My woodturning club (NJ Woodturners) had the May meeting in the shop of
Frank Klausz in Pluckemin, NJ. http://frankklausz.com/ details his bio
and accomplishments. I took some photos at the events which are in a
slide show at: http://www.simoogle.com/FrankKlausz/target81.html It may
be a little slow on dial-up, but opens well on broadband.
Most notable from the meeting is how intense and passionate Frank Klausz
is about woodworking. Also the shop is just wonderful, but not for
exotic equipment, but rather for light and space. His seven employees
have traditional benches in well lighted areas with skylights. Good old
iron machines, but nothing real exotic, are grouped in the center of the
shop near the dust collection or in a side auxillary room. There is a
separate spray both and finishing room, along with an office and
exhibit/sample room for clients. Outside was the spring planting in a
nice garden. A bright pleasant place with Frank's tool collection
stashed high on the walls.
The presentation included his limited turning experiences (after all it
was for a woodturning club) and his tradtional presentation on wood
technology, world's fastest dovetail, sharpening, and planing. I was most
impressed that although he has some expensive exotics, many of the bread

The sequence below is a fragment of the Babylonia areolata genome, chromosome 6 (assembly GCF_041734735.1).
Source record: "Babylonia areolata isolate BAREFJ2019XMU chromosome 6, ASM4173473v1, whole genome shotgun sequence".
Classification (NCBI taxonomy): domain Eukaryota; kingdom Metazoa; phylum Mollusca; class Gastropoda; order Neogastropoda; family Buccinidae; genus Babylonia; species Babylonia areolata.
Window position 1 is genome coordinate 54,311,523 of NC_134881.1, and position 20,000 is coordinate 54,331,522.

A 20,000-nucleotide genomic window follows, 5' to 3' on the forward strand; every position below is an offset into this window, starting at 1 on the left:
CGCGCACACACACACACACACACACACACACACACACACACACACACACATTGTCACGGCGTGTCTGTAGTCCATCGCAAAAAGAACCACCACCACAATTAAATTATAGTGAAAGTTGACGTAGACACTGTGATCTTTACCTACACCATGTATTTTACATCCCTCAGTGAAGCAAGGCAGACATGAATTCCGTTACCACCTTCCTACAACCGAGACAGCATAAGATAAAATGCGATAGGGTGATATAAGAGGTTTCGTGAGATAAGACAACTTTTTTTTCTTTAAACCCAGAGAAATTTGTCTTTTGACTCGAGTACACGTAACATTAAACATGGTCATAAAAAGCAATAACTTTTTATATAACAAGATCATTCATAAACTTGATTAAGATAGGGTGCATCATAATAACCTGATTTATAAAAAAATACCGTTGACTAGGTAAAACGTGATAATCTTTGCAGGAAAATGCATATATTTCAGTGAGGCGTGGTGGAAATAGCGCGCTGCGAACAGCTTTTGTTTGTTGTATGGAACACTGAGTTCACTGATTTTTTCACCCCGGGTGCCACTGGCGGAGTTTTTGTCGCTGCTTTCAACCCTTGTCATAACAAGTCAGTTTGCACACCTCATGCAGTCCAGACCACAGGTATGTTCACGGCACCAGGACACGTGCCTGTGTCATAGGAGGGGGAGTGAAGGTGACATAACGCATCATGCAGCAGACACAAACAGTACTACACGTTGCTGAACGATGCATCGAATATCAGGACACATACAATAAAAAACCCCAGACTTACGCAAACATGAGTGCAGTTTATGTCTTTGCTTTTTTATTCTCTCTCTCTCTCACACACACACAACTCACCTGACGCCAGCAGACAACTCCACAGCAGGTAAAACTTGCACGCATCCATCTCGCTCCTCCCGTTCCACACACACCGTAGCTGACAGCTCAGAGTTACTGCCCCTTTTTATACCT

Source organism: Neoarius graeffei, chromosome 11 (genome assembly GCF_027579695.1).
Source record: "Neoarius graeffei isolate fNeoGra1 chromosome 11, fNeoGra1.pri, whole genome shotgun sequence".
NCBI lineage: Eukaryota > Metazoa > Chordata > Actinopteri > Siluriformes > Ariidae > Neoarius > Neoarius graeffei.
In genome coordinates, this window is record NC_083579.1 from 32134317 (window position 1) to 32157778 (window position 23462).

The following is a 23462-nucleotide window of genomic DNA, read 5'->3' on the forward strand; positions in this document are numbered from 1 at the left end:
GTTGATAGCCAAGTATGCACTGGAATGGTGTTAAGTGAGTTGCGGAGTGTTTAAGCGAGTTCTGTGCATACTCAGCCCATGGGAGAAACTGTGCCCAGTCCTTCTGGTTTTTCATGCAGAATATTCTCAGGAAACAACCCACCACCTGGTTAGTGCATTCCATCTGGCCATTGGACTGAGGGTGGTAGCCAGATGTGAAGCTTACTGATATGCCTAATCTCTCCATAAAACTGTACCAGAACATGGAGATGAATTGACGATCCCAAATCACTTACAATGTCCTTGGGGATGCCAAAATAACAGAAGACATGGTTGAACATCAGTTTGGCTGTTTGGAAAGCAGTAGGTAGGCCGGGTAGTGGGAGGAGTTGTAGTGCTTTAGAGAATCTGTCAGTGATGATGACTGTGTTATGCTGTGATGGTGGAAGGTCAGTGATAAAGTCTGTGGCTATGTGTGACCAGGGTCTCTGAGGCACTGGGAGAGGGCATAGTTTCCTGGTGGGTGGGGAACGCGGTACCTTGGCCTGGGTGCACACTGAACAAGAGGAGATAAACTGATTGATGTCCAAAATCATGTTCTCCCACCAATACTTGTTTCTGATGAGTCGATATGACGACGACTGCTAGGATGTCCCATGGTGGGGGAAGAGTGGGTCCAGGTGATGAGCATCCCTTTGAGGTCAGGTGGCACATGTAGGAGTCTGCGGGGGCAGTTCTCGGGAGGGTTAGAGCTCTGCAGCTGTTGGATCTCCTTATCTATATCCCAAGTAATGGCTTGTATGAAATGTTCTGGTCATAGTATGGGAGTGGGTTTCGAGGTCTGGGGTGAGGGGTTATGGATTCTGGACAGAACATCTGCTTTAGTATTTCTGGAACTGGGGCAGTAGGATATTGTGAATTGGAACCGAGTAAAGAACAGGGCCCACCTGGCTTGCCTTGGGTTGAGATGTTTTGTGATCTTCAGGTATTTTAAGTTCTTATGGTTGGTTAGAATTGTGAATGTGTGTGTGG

and buttter tools are those that were passed to me by my father -
Stanley/Bailey planes etc. Most impressive was all of the book matched
wood stashed around the shop.
It was a very pleasant evening that went for more than 3 hours. Hope you
enjoy the photos.
Posted via a free Usenet account from http://www.teranews.com
Frank Klausz is at the other end of the spectrum from James Krenov.
Mr. Klausz was TRAINED, from a very young age, to be a furniture maker
and learned the trade through apprenticeship - to his father.
Mr. Krenov CHOSE to be a furniture maker and sought out teachers,
both in design, as well as execution.
Mr. Klausz earns a good living making furniture FOR people.
Mr. Krenov makes furniture HE wants to make and people buy
the things he makes (or are given the piece).
Mr. Klausz's work focuses on the function,form and fit of a piece,
the wood, for the most part, being merely a material to work in
order to make the piece. Which is not to saw that he ignores
the wood - but rather than he selects it based on how well (quickly
and easily) it can be worked in order to make it into a part for
a piece. That is not to say that he doesn't have carefully selected
and very nice stock. But the best stuff is for the occassional
really nice piece. I suspect that he buys stock based on project
needs and doesn't search or seek out the unusual or rare wood
and keep it for some future unknown piece.
Mr. Krenov, on the other hand, began looking for unusual wood
and acquiring what he could afford - and had space for - with
no particular piece in mind. Mr. Krenov starts with the wood
and either develops a design that will best utilize it - or -
starts with an idea and then finds the wood best suited to his
Mr. Klausz is a very practical furniture maker.
Mr. Krenov, by his own admission, is an imparctical "cabinet
maker" - the title of his first book as I recall.
Mr. Klausz was trained to be fast and efficient. If you watch
him work (see Frank Klausz - Making A Dovetailed Drawer)